Recipes > Meat > Cold Game Pie

Cold Game Pie

Ingredients

  • 3 pints of force-meat
  • 2 partridges or grouse
  • 3 pounds of a shank of veal
  • 4 large slices of fat salt pork
  • 1 onion
  • salt
  • pepper
  • flour
  • 2 cloves
  • 1 bouquet of sweet herbs

Instructions

Cut all the meat from the partridges or grouse, and put the bones on to boil with three quarts of water and the shank of veal.

Fry fat salt pork, and as soon as brown, take up, and into the fat put onion. When this begins to turn yellow, take up, and put the meat of the birds in the pan. Dredge well with salt, pepper and flour, and stir constantly for four minutes; then take up, and put away to cool.

Make a crust as directed for raised pies. Butter the French pie mould very thoroughly, and line with paste. Spread upon the paste—both upon the sides and bottom of the mould—a thin layer of fat salt pork, then a layer of force-meat, one of grouse, again one of force-meat, and so on until the pie is filled. Leave a space of about half an inch at the edge of the mould, and heap the filling in the centre. Moisten with half a cupful of well-seasoned stock.

Roll the remainder of the paste into the shape of the top of the mould. Wet the paste at the edge of the mould with beaten egg; then put on the top, and press the top and side parts together. Cut a small piece of paste from the centre of the top crust, add a little more paste to it, and roll a little larger than the opening, which it is to cover. Cut the edges with the jagging iron, and, with the other end of the iron, stamp leaves or flowers. Place on the top of the pie. Bake in a slow oven three hours and a half. While the pie is baking the sauce can be prepared.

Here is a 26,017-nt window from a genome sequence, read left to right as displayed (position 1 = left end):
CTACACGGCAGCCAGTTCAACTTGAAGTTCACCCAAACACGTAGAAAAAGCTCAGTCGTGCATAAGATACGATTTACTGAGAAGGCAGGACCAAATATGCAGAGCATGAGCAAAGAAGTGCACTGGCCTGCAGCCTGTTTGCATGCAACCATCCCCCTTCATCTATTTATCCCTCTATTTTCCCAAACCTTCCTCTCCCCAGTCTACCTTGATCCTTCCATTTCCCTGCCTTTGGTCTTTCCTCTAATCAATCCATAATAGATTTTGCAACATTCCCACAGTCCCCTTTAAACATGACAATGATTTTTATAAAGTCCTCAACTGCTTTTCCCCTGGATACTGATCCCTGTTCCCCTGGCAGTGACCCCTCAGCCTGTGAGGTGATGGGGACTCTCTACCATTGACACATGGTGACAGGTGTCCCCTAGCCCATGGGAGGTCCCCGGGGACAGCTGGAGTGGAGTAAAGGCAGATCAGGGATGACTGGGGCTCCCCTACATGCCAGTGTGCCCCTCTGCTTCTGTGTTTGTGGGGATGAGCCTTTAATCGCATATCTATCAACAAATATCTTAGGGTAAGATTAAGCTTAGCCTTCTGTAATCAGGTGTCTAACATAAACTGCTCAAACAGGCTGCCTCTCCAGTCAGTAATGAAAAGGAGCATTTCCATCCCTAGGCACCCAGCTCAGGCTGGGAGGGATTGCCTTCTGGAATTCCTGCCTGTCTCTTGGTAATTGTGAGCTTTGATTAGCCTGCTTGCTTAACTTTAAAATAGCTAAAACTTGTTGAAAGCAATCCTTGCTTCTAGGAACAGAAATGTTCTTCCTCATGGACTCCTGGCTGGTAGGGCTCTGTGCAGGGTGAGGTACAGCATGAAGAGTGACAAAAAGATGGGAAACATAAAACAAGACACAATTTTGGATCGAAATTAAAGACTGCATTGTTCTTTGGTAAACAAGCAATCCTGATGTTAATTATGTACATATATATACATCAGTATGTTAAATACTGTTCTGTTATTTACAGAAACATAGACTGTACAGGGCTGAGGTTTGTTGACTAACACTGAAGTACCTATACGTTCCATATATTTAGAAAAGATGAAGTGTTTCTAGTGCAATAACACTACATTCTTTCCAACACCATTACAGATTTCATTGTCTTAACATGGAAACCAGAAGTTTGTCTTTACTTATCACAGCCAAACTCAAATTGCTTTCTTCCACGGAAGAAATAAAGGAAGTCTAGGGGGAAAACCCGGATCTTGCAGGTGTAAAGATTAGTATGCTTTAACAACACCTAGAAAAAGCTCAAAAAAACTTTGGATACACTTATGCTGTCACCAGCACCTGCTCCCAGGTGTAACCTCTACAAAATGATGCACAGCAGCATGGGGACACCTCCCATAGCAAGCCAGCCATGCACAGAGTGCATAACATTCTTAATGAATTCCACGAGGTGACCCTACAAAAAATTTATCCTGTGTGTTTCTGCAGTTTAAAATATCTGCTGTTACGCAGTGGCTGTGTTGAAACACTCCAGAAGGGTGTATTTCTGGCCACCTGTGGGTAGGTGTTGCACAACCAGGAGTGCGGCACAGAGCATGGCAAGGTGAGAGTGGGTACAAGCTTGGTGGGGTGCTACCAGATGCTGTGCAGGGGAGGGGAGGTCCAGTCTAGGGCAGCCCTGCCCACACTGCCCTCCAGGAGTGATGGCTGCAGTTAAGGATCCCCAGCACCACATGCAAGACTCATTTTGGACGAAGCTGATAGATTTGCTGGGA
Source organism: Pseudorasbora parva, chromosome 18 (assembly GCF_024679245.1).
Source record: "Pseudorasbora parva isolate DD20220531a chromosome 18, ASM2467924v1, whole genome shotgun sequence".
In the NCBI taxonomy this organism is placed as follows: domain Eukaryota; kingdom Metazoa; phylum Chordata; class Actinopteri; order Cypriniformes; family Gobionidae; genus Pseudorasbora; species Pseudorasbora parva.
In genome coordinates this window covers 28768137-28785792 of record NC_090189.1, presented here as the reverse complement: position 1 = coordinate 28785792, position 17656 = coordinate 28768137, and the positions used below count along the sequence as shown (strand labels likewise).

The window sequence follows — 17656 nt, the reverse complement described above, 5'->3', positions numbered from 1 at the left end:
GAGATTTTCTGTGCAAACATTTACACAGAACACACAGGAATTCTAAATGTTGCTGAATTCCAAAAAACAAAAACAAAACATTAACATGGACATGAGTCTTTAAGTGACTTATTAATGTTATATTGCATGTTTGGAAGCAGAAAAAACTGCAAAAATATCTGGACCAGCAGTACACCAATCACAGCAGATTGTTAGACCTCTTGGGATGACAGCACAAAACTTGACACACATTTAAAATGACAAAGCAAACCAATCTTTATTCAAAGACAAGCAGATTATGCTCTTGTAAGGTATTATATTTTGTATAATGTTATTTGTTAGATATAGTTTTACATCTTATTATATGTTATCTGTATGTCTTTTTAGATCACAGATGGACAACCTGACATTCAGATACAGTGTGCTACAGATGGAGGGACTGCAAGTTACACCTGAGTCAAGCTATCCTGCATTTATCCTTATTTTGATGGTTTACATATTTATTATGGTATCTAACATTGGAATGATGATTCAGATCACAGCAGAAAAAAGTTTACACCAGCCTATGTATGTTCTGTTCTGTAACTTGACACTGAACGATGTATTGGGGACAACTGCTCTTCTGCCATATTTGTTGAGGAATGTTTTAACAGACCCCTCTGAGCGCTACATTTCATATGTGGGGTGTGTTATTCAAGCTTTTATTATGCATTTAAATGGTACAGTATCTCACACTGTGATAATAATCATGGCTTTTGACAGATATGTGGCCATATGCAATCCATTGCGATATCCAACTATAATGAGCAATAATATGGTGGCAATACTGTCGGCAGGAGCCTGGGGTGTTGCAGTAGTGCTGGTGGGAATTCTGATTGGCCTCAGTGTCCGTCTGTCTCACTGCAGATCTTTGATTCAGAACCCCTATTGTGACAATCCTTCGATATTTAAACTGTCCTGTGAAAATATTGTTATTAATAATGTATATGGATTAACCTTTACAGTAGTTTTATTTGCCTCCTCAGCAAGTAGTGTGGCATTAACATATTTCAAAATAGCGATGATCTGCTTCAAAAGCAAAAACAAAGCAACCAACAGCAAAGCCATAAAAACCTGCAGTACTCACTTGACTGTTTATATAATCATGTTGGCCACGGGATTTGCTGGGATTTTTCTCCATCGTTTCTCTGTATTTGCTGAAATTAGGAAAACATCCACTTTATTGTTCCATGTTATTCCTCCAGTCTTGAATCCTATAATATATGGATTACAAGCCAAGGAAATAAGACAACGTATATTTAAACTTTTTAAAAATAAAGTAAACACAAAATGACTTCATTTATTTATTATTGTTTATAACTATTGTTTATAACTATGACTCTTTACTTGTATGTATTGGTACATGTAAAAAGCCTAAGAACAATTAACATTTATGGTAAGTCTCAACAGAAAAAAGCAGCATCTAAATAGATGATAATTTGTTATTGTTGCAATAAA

When the bones and veal have been cooking two hours, add cloves, sweet herbs and the fried onions. Cook one hour longer; then salt and pepper well, and strain. The water should be reduced in boiling to one quart.

When the pie is baked, take the centre piece from the cover, and slightly press the tunnel into the opening. Pour slowly one pint of the hot gravy through this. Put back the cover, and set away to cool. The remainder of the gravy must be turned into a flat dish and put in a cold place to harden.

When the pie is served, place the mould in the oven, or steamer, for about five minutes; then draw out the wires and open it. Slip the pie on to a cold dish, and garnish with the jellied gravy and parsley. This is nice for suppers or lunches. All kinds of game and meat can be prepared in the same manner.

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Source

Miss Parloa's New Cook Book.


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